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notleia
Guest

Dat eye-candy, tho

Kirsty
Guest

Huge muscles don’t do it for me, though.
Tho’ a good looking actor (on my terms) certainly doesn’t hurt 🙂

Tamra Wilson
Member

If looks made the character a hero, Gaston and Loki would qualify. But that’s why physical beauty must be matched (in my mind, anyway) by honor and other gentlemanly virtues. If they don’t, i don’t care how handsome the character is, I can’t root for them. Sherlock, for instance, anti-social though he is, loves his friends and will do anything for them. Wolverine is the same, he’s this tough guy, and (in the comics) not much to look at, but if you give him a choice between saving his own rear and saving one of his young charges (or Jean) he’ll pick his “Kids” and Jean over himself every time.

Timothy Stone
Member

I’ll let All-Might give my answer in this clip from one of my favorite new anime/manga, My Hero Academia, as he examines his apprentice’s actions in the entrance exams for Hero school.

Steve
Guest

What’s interesting is that the list you gave to describe the internal hero- Loyalty, Self-sacrifice, Love of others, Courage, and Fortitude- could also be used to describe a villain.

For instance, a terrorist can be described in these terms. (The “love of others” being those who he/she terrorizes for- a leader, a nation, or a race.)

I think one thing that’s needed to round out the internal hero quality list is a dedication to good. Meaning, the hero willfully chooses that which is good, and noble, and righteous in the morally objective sense.

One example of this is found in one of my favorite comic book characters come portrayed on the big screen; Hellboy.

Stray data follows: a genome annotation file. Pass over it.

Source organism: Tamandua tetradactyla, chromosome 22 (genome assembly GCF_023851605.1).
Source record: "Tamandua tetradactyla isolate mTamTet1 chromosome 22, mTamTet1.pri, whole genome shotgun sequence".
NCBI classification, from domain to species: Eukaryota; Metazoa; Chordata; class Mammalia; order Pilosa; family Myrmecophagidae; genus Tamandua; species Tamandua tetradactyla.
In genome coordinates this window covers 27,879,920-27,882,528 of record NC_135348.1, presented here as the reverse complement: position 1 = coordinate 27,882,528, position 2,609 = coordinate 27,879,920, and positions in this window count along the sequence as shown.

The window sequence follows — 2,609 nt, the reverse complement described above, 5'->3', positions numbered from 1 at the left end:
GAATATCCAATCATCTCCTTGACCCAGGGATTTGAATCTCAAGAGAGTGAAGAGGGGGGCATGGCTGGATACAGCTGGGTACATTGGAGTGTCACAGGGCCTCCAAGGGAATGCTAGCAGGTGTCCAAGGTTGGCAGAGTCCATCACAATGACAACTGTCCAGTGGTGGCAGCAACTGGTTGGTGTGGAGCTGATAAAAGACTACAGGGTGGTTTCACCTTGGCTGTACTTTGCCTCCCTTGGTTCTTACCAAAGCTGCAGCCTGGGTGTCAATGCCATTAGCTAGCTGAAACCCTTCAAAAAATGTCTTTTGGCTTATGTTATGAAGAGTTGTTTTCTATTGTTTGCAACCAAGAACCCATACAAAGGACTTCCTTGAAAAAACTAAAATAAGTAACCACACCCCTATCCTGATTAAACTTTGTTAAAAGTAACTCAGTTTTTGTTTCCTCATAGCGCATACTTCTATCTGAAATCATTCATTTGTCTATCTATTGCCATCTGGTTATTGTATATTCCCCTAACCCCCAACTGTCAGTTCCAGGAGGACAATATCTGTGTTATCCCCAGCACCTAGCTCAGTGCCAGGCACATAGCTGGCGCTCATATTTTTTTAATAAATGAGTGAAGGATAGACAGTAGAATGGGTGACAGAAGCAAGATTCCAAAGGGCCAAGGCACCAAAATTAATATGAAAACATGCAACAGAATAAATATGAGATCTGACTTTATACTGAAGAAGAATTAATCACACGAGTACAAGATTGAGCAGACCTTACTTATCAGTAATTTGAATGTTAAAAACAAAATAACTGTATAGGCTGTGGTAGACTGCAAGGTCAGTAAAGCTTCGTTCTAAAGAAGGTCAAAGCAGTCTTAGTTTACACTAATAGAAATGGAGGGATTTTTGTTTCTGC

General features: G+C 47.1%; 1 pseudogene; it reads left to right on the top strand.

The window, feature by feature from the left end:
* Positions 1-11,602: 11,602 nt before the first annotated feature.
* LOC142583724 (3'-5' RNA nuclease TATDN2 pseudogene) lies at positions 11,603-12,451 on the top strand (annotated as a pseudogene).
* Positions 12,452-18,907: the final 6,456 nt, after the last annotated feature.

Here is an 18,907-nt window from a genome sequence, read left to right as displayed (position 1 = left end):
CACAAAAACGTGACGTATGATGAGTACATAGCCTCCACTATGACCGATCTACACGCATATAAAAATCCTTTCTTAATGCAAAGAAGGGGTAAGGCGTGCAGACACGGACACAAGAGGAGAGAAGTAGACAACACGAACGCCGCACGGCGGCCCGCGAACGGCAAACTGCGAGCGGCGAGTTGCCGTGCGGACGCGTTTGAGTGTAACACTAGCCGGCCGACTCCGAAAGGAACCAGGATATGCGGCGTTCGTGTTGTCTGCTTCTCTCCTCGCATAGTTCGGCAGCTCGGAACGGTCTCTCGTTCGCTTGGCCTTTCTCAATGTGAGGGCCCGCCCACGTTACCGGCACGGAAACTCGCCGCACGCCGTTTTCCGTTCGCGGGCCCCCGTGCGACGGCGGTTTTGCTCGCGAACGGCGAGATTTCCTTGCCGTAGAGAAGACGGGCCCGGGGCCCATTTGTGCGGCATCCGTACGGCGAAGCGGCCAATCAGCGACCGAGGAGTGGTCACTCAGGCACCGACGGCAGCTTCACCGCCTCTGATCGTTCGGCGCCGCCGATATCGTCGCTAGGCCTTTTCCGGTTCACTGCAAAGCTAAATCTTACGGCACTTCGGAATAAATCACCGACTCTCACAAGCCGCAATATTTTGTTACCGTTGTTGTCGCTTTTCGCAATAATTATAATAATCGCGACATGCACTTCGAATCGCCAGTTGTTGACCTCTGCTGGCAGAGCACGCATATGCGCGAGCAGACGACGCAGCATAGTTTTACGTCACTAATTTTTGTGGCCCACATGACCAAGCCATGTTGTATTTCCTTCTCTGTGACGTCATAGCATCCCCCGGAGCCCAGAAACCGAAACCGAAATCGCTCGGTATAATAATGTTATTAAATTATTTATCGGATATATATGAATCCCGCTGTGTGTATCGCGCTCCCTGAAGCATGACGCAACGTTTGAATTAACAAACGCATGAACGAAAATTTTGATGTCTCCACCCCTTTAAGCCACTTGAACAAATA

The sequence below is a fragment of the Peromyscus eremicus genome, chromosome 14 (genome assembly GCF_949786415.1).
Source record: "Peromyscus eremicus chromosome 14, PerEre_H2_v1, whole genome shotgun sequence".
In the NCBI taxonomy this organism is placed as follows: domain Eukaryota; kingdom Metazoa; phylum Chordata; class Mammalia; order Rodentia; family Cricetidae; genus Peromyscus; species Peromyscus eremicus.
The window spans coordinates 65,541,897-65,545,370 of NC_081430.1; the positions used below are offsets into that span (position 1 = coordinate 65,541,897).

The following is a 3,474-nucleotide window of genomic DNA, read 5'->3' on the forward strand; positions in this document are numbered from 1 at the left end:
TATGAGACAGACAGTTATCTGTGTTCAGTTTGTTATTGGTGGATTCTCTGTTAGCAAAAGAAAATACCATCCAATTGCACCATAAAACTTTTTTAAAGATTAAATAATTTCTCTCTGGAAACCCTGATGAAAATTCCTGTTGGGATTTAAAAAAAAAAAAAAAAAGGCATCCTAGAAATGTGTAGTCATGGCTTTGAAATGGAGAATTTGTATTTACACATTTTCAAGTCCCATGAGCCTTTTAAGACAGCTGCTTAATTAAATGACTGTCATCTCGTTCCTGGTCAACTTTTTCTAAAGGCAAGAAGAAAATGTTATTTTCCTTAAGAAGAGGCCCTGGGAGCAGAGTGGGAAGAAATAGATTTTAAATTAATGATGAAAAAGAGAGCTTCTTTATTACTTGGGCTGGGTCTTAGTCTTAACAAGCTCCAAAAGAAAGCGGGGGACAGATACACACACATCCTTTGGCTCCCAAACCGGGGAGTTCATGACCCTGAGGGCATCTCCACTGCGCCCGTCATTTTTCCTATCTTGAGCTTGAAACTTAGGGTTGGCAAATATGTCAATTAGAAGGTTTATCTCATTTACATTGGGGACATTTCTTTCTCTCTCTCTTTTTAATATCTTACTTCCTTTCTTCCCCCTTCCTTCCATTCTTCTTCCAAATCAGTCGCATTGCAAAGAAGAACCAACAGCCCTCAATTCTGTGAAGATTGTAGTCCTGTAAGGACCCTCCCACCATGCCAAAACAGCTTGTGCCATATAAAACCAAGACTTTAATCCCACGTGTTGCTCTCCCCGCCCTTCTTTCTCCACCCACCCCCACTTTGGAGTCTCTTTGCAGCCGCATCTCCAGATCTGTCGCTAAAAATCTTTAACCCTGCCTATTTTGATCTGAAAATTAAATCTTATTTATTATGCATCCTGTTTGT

What’s interesting about Hellboy is that he is a demon- obviously not in the biblical sense- but he willfully denies his evil nature in order to fight for the good. He reject what he is to protect humanity… and kittens.

In first film, in the final moment of the climactic scene (SPOILER ALERT) when Hellboy defeats the bad guy and is asked by his dying enemy why he would not take his rightful place as the destroyer of man and an evil ruler of an dead apocalyptic world, Hellboy simply answers: “I chose”.

That’s awesome.

It’s a very interesting character. (Again, if you set aside the biblical definition of a demon, and just see him as another race of being.)

Anyway, the adherence to morally objective good is essential for a hero, I would say.

Tim W Brown
Guest

I think Steve is onto something here. The difference between a hero and a villain is often precisely a choice to do good rather than harm. I might refine it a bit, since it is not necessarily true that a hero must also be pure and saintly. I think one key indicator of what makes one character a hero and the other a villain is a virtue rarely cited: self-restraint. As Steve said, under certain definitions of ‘love of others’ and ‘self-sacrificing’ a terrorist might fit under definition of a ‘hero’ – which indicates how careful one must be with definitions. Villainy is marked by a willingness to use any means necessary to achieve the desired goal, which may or may not include personal gain (though it typically does), whereas part of heroism is displayed in restraint: not killing the enemy when they are defeated, not taking all possible power for themselves to serve their ‘justified’ cause, trying to limit ‘collateral damage’ or harm to others, or even a readiness to turn turn the situation over to established/traditional authorities when the battle is over, that kind of thing. A hero does not (ideally) seek her/his own power or glory; not quite the same thing as self-sacrifice, but a close cousin thereof. A hero might seek to be King, like Aragorn in Lord of the Rings, or Peter in Narnia, but such a quest is not self-seeking seizing of power but an attempt to restore what has already been established as right and just (and even Aragorn did not really seek to be king, but accepted it as his role when the time came).

Kirsty
Guest

I’d add humility and integrity.

Kirsty
Guest

The humility could take different forms depending on the circumstances – admitting they’re wrong, deferring to authority, laughing at themself, realising that others are better at something than them, acknowledging the help of others, not boasting…